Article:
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The Compassionate City Project: Compassion can start with simple acts – Jessica Potts

The Compassionate City Project: Compassion can start with simple acts – Jessica Potts

The Compassionate City Project: Compassion can start with simple acts – Jessica Potts


The Compassionate City Project: Compassion can start with simple acts

Compassion is like a yellow Volkswagen – once it’s on your radar, you see it all over the place.

#CompassionateSTC was designed to cast a spotlight on creating a culture of compassion through everyday interactions, deeds, and“gifts of time, talent, or treasure”as Tim Arnold says.

You may have heard of Tim. He’s big on leadership and compassion and diversity and inclusion, and he has the ear of many leaders in the city. In partnership with theMayor, Tim has embarked on a broad social movement addressing poverty, homelessness, and other issues that put people in the margins of society.

In preparation for the project, Tim took us on a bus tour to places where some of the city’s most marginalized people spend time. He warned our group that compassion is a choice and it’s not always a comfortable choice. If we aren’t sleeping under a bridge, we have privilege and we should stand up to that privilege.

The weekend tapped into my own vulnerability in sharing my past experiences. Having been raised by a single mom, I haven’t always had privilege. I’ve worked hard and have spent a lot of time gratefully reflecting on the support systems that got us through the tougher times.

Sunday, I needed my modern day support systems a lot – in this case, the campaign team of young women who dedicated their weekends to my project.

And it was that bridge Tim spoke of that brought me to my second emotional breaking point.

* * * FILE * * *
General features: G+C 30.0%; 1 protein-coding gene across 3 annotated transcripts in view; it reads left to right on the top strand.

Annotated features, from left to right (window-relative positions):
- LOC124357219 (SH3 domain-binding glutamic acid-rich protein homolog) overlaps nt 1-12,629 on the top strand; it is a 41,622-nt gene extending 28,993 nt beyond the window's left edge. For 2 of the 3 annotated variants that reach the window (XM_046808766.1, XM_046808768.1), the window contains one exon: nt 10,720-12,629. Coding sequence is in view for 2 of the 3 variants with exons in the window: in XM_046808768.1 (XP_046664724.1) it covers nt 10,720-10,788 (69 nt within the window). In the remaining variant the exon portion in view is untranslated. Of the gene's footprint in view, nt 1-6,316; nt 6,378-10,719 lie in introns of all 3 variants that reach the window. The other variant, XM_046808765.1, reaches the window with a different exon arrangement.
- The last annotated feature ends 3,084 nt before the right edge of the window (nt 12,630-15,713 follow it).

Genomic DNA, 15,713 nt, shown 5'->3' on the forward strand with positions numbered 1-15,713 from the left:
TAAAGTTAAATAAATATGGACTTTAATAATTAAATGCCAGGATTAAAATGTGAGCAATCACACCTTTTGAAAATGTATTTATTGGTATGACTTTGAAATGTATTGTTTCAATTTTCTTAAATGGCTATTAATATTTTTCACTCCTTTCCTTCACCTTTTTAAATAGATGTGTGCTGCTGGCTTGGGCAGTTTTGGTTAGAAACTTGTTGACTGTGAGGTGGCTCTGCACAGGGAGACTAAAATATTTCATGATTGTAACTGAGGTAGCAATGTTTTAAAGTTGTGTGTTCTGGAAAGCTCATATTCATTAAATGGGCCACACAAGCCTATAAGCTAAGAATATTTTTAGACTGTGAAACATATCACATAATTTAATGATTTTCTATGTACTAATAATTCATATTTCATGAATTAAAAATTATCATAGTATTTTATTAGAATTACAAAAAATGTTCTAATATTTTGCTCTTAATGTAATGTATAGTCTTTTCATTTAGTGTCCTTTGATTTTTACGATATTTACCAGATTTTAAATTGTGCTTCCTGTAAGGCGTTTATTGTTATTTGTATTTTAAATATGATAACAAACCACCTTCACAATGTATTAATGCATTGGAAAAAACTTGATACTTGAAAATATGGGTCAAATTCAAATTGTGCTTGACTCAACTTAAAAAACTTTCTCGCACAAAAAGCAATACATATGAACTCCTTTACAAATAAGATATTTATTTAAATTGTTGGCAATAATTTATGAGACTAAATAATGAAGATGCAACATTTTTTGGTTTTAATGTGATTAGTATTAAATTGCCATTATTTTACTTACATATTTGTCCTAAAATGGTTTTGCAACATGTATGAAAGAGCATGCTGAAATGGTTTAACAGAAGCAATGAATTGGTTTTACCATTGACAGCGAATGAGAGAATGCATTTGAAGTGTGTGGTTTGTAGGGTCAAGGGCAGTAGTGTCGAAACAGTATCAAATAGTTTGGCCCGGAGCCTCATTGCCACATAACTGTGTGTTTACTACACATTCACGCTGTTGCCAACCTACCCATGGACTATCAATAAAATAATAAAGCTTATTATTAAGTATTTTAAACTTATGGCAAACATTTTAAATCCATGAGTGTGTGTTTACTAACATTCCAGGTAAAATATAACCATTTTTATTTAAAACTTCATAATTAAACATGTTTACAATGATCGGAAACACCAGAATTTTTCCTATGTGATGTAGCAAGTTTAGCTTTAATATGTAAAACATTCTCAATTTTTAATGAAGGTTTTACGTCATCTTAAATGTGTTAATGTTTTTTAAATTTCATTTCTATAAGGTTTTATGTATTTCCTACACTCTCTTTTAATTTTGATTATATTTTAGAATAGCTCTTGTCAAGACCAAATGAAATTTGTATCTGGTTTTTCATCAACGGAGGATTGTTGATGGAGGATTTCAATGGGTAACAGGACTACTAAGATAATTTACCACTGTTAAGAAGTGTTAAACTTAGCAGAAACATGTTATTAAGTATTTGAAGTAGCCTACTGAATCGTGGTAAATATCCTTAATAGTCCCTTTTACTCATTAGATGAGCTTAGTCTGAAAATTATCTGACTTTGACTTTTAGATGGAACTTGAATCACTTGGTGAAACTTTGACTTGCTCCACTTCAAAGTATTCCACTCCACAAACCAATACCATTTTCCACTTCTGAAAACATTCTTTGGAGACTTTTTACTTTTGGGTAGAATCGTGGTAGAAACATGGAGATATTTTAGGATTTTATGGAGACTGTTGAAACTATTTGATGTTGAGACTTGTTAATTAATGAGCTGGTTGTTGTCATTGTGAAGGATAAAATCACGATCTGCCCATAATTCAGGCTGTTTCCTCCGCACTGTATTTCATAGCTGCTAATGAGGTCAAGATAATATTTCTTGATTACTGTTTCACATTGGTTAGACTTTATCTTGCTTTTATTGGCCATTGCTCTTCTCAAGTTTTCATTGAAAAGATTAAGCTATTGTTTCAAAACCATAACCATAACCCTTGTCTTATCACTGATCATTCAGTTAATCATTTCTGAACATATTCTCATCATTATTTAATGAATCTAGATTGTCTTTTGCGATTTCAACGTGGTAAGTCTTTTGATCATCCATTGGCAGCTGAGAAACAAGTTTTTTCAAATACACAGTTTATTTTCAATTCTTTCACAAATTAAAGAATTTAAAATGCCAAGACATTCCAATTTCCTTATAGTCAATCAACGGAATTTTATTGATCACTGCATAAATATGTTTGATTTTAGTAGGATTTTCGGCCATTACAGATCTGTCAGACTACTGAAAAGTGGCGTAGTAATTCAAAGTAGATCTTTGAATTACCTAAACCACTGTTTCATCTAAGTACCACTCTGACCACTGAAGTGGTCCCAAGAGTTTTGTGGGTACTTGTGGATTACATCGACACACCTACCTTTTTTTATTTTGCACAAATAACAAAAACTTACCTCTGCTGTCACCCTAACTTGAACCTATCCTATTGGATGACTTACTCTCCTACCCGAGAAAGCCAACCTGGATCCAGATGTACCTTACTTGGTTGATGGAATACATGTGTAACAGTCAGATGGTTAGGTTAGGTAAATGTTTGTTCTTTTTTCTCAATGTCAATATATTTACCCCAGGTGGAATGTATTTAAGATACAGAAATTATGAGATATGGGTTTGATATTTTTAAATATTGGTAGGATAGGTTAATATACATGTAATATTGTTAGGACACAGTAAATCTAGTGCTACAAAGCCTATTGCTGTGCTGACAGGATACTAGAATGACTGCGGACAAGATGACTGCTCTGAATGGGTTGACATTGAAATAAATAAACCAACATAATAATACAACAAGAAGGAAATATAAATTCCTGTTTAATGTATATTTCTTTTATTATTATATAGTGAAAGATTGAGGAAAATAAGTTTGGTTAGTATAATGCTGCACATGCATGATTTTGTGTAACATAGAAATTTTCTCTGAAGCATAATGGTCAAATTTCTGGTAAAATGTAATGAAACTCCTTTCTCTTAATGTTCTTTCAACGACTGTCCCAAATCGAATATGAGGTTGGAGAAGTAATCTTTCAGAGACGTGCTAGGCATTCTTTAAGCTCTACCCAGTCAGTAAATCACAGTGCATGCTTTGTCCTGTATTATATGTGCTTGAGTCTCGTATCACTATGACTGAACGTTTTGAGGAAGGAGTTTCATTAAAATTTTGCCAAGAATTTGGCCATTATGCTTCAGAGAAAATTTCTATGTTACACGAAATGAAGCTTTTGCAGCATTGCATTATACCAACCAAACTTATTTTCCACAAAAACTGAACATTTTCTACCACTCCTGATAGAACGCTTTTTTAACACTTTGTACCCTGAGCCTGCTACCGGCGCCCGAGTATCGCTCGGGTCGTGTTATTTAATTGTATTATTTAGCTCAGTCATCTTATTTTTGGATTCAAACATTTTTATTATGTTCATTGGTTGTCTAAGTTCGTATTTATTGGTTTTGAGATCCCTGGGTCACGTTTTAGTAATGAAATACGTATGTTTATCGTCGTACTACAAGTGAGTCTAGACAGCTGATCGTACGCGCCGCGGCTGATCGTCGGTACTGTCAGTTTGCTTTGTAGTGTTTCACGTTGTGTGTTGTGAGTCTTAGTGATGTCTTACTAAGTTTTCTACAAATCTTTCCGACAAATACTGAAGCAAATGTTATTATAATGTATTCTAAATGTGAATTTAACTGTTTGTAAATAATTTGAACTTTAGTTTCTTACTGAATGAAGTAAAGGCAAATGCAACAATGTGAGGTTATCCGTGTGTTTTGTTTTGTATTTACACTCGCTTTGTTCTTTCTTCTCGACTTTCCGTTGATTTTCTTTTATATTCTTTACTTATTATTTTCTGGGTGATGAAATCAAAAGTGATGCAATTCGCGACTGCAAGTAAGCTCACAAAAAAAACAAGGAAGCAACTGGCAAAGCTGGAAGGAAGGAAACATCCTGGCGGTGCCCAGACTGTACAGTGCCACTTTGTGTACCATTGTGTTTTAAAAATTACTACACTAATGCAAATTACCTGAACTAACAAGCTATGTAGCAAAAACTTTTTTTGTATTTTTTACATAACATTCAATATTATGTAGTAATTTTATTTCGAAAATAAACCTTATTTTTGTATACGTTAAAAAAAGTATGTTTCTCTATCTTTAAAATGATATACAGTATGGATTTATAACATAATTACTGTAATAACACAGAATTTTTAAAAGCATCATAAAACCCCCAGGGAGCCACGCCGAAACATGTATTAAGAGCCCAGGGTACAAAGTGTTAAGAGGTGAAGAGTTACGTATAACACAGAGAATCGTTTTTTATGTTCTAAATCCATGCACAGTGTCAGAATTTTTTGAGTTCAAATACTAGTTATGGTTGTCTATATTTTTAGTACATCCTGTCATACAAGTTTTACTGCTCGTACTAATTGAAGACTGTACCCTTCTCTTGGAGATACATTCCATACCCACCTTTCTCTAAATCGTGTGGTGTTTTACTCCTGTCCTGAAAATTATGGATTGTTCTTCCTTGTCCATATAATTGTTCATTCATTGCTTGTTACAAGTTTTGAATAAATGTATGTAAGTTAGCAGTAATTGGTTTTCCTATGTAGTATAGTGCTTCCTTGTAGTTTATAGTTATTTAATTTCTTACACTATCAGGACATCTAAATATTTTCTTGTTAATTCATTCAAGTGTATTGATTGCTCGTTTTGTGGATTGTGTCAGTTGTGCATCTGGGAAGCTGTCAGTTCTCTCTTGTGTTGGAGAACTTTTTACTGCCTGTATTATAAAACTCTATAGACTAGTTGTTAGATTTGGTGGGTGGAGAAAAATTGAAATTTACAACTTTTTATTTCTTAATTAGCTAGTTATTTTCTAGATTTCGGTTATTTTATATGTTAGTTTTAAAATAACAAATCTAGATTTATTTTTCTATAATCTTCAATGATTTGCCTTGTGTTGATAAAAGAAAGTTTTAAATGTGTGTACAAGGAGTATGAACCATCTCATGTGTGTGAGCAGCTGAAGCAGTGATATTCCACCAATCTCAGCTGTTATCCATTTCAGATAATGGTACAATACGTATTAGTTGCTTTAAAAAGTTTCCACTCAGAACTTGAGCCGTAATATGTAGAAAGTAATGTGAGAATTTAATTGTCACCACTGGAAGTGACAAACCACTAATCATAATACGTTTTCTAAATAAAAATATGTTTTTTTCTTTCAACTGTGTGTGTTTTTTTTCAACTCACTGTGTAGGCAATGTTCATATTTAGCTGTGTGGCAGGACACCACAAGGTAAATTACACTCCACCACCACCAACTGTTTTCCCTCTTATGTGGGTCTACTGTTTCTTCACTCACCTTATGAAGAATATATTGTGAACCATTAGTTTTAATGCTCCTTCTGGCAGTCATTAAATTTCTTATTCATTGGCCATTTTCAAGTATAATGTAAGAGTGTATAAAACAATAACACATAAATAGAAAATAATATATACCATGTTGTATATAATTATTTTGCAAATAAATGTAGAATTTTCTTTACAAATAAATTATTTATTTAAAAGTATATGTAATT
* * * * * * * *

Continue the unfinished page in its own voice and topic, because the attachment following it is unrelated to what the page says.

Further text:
A community member stepped forward to donate blankets and we decided to take them to a bridge just outside of downtown where many local people spend their nights.

I was scared. I was emotional. I was raw. And I feared what I didn’t know. It was important for me to embrace that fear as part of my own experience and personal growth.

And so we went to the bridge. We saw a fire pit, a sitting area, a rubber tourniquet and a syringe, but no one was there except us and our well-intentioned care packages.

I wondered where they had gone. I wondered how they spent their time in the day. I wondered if time was an enemy when you feel lost and alone.

I thought about what Tim had said about the importance of having a support network. Someone living in the margins may have access to services they need, but the likelihood of them having the confidence and support needed to navigate the long and winding road ahead of themselves is next to impossible.

But if that person has one or two people in his or her corner – unpaid, non-expert friends who are choosing compassion and standing beside that person in friendship – the chances of the person moving forward is very, very high.

It makes sense. The yellow Volkswagen I keep seeing is support. It’s inclusivity. It’s belonging. And it starts with the simplest acts. Hold a door, hold a hand, hold your temper. You never know when you will have a chance to be someone’s support system.

Niagara thisWeek is proud to support the Compassionate City Project with this first of a monthly series reflecting on the experience of one of the project ambassadors. For more on the Compassionate City initiative, visit www.compassionatestc.ca.